Wide-Eyed Wonder

Montana Summer, Bozeman, Hyalite

Wide-Eyed Wonder

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Andy Vantrease

Ten things I learned from a summer in Montana. 

Four months ago, I drove my Nissan Altima 2,100 miles from Delaware to Montana. Loaded with audiobooks and podcasts, I set out for the Wild West, with plans to pass through the Treasure State for a few weeks, then continue on to the coast. My trip began at a retreat at the famous Feathered Pipe Ranch in Helena, and as the saying goes, the rest is history. From Bozeman, Big Timber, and Emigrant to Helena, Hamilton, and Missoula, I can’t seem to tear myself away from the endless beauty of this state. After a summer—and early winter—in the mountains, here's a list of ten things I’ve learned from life in Montana. 

  1. It's nearly impossible to swing dance (gracefully) in hiking boots.
  2. Anywhere worth going means you will cross cattle guards and follow a dirt or gravel road.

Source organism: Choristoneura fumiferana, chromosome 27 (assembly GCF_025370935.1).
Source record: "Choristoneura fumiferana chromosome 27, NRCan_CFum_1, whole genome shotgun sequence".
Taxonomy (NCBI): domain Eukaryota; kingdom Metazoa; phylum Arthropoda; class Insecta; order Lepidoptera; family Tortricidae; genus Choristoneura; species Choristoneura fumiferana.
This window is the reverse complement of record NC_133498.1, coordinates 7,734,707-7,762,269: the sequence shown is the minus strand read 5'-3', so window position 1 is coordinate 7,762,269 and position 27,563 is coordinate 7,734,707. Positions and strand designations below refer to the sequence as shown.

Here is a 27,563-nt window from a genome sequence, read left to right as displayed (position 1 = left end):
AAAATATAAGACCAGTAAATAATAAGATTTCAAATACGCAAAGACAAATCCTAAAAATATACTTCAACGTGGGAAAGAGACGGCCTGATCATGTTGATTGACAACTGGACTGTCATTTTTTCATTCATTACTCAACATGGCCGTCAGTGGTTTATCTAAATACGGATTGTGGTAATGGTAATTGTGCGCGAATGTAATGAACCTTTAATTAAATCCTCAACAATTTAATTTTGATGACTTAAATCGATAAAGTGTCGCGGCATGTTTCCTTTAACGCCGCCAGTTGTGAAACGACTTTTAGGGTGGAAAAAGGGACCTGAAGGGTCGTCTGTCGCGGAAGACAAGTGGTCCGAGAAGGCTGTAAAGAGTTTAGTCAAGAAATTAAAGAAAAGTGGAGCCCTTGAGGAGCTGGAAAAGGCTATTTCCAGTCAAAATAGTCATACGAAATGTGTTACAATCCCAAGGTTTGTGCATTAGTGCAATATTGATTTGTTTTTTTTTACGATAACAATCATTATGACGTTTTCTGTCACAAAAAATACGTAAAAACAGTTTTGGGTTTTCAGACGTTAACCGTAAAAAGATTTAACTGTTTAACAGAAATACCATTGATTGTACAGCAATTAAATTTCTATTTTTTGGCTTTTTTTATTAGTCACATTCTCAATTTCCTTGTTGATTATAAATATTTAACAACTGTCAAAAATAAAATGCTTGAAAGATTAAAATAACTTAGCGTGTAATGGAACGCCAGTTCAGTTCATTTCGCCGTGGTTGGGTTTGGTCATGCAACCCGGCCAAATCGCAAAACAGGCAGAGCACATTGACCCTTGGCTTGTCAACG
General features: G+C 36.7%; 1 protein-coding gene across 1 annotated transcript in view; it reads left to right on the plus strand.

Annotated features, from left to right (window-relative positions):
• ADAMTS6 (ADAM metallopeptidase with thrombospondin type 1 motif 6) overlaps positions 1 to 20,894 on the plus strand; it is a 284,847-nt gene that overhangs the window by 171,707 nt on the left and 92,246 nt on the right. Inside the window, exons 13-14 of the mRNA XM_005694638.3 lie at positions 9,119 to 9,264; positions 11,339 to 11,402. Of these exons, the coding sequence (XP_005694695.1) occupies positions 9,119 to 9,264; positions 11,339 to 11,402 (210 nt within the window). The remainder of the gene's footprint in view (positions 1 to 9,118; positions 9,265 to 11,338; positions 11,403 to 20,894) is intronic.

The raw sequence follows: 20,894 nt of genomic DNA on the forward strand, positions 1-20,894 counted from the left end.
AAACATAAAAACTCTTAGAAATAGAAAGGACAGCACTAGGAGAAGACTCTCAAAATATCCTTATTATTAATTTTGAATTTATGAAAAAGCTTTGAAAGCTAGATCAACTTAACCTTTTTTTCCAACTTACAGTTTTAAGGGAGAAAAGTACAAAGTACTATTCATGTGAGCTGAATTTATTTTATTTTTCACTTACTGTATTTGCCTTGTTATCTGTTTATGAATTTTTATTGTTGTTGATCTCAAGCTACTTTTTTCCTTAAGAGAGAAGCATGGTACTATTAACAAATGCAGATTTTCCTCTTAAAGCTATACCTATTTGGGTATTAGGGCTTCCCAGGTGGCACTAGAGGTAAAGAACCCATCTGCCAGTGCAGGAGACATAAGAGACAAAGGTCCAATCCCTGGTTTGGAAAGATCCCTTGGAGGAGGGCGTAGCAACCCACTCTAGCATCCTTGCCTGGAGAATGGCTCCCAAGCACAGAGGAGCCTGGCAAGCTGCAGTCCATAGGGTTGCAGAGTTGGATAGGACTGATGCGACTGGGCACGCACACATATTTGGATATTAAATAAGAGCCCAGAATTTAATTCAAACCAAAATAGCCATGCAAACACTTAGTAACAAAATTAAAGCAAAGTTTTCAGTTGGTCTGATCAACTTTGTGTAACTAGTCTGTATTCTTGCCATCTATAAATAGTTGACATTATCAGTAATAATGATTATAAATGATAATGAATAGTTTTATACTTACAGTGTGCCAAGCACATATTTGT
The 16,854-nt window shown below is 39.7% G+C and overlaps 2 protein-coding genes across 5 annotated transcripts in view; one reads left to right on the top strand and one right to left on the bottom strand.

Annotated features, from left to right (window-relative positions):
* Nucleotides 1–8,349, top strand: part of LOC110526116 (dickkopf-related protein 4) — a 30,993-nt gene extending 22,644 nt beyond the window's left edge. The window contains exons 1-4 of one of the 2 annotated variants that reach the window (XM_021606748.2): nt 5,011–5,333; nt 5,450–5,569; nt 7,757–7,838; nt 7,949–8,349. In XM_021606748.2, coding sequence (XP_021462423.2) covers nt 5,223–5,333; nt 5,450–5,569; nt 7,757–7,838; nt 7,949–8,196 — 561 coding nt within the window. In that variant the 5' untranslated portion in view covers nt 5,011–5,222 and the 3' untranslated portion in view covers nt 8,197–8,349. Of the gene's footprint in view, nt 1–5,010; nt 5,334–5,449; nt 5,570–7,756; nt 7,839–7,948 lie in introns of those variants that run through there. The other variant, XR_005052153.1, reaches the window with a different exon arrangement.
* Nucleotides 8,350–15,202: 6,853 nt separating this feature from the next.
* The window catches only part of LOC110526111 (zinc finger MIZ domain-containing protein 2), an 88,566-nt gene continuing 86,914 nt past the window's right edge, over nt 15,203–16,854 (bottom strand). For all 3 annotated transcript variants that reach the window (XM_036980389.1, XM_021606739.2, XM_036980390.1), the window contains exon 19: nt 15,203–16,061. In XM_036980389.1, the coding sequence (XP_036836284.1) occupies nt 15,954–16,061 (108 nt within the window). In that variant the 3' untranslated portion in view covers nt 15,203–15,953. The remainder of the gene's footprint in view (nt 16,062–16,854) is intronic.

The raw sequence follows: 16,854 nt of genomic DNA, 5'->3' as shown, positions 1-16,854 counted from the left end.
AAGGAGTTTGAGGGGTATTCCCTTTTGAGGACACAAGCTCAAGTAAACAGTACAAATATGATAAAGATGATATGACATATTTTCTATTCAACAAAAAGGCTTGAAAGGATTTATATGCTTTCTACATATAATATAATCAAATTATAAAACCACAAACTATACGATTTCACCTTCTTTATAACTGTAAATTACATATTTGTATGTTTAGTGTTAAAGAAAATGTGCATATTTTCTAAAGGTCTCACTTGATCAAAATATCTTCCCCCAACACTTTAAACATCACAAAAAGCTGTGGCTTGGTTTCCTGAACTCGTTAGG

3. Cowboys in chaps are real—and they are worth meeting.
  4. Meat is a staple; drop the vegetarian status.
  5. There's absolutely no reason to sleep indoors in the summer, and long-term tent-living is nothing short of magical.
  6. To that end, building a fence from downed tree branches effectively prevents dogs from using your tent as a fire hydrant. 
  7. “How are you?” is not a rhetorical question here; Montanans take friendliness to another level.
  8. Stick your nose between the cracked bark of an old ponderosa pine, and it smells like a seven layer butterscotch bar fresh out of the oven. Am I right?
  9. If you are within three hours, you're "in the neighborhood."
  10. No bottled drinking water on earth compares to natural spring water. 

Montana Backroads

Montana has turned me into a wide-eyed child again, filled with wonder and an endless urge to explore. Yeah, I think I could stay here a while. 

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